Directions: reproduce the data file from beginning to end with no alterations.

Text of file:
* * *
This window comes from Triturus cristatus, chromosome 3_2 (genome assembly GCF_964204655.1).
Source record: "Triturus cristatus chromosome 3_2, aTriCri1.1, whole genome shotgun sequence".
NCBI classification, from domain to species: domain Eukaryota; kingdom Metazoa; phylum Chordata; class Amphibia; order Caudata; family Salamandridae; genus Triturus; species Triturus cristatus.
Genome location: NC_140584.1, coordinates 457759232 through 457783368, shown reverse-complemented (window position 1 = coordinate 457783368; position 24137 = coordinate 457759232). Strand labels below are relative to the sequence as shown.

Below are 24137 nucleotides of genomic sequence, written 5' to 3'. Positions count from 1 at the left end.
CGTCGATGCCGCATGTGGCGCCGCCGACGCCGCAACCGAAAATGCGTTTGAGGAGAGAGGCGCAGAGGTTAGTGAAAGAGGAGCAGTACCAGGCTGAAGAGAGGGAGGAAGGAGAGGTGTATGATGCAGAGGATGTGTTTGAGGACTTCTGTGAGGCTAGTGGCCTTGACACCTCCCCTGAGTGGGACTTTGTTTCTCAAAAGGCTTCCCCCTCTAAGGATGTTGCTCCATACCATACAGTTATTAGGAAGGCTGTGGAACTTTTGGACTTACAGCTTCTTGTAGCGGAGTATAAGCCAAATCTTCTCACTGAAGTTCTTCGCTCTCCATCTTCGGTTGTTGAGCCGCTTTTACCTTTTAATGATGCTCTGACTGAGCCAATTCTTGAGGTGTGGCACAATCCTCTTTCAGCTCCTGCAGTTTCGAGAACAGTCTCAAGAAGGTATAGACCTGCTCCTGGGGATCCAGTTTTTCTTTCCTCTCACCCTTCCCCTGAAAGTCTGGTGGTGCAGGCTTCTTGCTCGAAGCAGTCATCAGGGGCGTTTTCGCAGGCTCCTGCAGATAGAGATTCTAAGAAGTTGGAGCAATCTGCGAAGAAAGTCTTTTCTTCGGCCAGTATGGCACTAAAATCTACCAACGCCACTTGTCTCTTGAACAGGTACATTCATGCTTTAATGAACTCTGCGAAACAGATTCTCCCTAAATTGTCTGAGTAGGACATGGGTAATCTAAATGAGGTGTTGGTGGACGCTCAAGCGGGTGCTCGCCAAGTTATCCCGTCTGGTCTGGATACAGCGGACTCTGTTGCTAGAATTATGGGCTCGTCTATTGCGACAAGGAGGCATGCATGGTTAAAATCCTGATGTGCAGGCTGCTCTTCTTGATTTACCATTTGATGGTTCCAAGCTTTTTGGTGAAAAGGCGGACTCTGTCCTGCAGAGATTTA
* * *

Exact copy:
This window comes from Triturus cristatus, chromosome 3_2 (genome assembly GCF_964204655.1).
Source record: "Triturus cristatus chromosome 3_2, aTriCri1.1, whole genome shotgun sequence".
NCBI classification, from domain to species: domain Eukaryota; kingdom Metazoa; phylum Chordata; class Amphibia; order Caudata; family Salamandridae; genus Triturus; species Triturus cristatus.
Genome location: NC_140584.1, coordinates 457759232 through 457783368, shown reverse-complemented (window position 1 = coordinate 457783368; position 24137 = coordinate 457759232). Strand labels below are relative to the sequence as shown.

Below are 24137 nucleotides of genomic sequence, written 5' to 3'. Positions count from 1 at the left end.
CGTCGATGCCGCATGTGGCGCCGCCGACGCCGCAACCGAAAATGCGTTTGAGGAGAGAGGCGCAGAGGTTAGTGAAAGAGGAGCAGTACCAGGCTGAAGAGAGGGAGGAAGGAGAGGTGTATGATGCAGAGGATGTGTTTGAGGACTTCTGTGAGGCTAGTGGCCTTGACACCTCCCCTGAGTGGGACTTTGTTTCTCAAAAGGCTTCCCCCTCTAAGGATGTTGCTCCATACCATACAGTTATTAGGAAGGCTGTGGAACTTTTGGACTTACAGCTTCTTGTAGCGGAGTATAAGCCAAATCTTCTCACTGAAGTTCTTCGCTCTCCATCTTCGGTTGTTGAGCCGCTTTTACCTTTTAATGATGCTCTGACTGAGCCAATTCTTGAGGTGTGGCACAATCCTCTTTCAGCTCCTGCAGTTTCGAGAACAGTCTCAAGAAGGTATAGACCTGCTCCTGGGGATCCAGTTTTTCTTTCCTCTCACCCTTCCCCTGAAAGTCTGGTGGTGCAGGCTTCTTGCTCGAAGCAGTCATCAGGGGCGTTTTCGCAGGCTCCTGCAGATAGAGATTCTAAGAAGTTGGAGCAATCTGCGAAGAAAGTCTTTTCTTCGGCCAGTATGGCACTAAAATCTACCAACGCCACTTGTCTCTTGAACAGGTACATTCATGCTTTAATGAACTCTGCGAAACAGATTCTCCCTAAATTGTCTGAGTAGGACATGGGTAATCTAAATGAGGTGTTGGTGGACGCTCAAGCGGGTGCTCGCCAAGTTATCCCGTCTGGTCTGGATACAGCGGACTCTGTTGCTAGAATTATGGGCTCGTCTATTGCGACAAGGAGGCATGCATGGTTAAAATCCTGATGTGCAGGCTGCTCTTCTTGATTTACCATTTGATGGTTCCAAGCTTTTTGGTGAAAAGGCGGACTCTGTCCTGCAGAGATTTA